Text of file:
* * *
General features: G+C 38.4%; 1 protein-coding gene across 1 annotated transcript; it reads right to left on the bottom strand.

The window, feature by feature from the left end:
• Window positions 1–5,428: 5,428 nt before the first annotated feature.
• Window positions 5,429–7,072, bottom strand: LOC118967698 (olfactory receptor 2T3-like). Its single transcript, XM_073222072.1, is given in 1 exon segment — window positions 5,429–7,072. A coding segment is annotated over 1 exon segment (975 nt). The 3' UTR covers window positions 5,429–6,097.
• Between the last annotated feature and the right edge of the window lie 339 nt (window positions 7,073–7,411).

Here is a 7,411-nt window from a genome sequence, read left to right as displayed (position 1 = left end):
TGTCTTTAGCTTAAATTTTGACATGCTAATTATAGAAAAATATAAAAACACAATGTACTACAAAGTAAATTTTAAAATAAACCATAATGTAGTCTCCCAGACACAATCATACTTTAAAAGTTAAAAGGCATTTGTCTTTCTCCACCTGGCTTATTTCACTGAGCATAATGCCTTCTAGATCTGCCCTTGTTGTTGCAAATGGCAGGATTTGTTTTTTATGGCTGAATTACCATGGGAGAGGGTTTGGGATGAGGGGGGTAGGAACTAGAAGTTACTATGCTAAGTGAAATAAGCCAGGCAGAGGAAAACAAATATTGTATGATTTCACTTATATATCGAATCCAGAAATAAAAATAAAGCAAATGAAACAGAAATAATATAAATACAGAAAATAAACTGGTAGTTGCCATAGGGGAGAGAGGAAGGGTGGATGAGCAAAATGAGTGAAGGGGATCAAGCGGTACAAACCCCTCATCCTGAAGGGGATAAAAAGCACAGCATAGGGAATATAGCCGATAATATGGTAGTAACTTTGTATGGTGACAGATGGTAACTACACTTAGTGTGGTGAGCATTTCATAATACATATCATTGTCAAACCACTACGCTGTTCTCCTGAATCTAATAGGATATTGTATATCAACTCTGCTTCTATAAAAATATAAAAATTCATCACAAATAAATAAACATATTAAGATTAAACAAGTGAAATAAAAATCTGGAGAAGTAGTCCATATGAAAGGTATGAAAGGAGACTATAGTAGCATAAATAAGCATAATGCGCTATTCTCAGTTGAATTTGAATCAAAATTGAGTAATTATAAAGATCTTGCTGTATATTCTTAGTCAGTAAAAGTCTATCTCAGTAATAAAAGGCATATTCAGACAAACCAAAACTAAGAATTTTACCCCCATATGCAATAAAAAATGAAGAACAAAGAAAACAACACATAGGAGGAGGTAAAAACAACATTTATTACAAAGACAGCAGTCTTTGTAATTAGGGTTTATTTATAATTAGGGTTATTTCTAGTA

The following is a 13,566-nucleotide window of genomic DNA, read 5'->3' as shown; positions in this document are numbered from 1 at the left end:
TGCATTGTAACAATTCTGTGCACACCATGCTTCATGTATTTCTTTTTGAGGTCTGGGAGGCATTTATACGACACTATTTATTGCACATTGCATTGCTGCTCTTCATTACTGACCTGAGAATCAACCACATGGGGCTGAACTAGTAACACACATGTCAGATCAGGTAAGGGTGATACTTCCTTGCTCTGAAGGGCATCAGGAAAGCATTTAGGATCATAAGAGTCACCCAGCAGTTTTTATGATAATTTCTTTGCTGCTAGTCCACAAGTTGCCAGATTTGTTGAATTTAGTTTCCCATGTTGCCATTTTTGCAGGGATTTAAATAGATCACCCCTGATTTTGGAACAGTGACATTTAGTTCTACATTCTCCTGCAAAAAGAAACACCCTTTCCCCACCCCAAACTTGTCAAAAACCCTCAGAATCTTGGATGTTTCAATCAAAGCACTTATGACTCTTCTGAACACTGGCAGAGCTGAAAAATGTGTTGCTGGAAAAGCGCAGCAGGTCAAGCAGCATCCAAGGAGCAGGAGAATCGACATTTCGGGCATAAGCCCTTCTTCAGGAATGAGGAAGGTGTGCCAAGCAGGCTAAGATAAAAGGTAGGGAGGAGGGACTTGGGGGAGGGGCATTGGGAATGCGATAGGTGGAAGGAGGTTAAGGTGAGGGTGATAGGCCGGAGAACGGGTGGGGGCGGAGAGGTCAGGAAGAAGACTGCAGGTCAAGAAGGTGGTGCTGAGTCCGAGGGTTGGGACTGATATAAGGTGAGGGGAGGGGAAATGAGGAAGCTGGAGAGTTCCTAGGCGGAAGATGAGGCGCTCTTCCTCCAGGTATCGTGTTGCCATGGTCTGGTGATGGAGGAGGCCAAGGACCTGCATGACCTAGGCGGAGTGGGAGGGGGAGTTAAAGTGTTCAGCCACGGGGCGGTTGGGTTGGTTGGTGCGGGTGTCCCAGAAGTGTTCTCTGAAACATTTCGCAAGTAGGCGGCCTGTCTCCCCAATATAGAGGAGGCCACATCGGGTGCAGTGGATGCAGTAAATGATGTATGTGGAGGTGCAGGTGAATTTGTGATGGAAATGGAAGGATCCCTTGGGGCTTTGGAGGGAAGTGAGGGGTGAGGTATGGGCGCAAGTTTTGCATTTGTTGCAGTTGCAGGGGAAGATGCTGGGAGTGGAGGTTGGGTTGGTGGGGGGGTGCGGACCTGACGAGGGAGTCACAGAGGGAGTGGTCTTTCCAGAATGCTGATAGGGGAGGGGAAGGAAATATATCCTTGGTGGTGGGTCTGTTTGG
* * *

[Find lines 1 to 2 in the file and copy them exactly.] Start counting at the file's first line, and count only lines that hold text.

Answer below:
General features: G+C 38.4%; 1 protein-coding gene across 1 annotated transcript; it reads right to left on the bottom strand.

The window, feature by feature from the left end: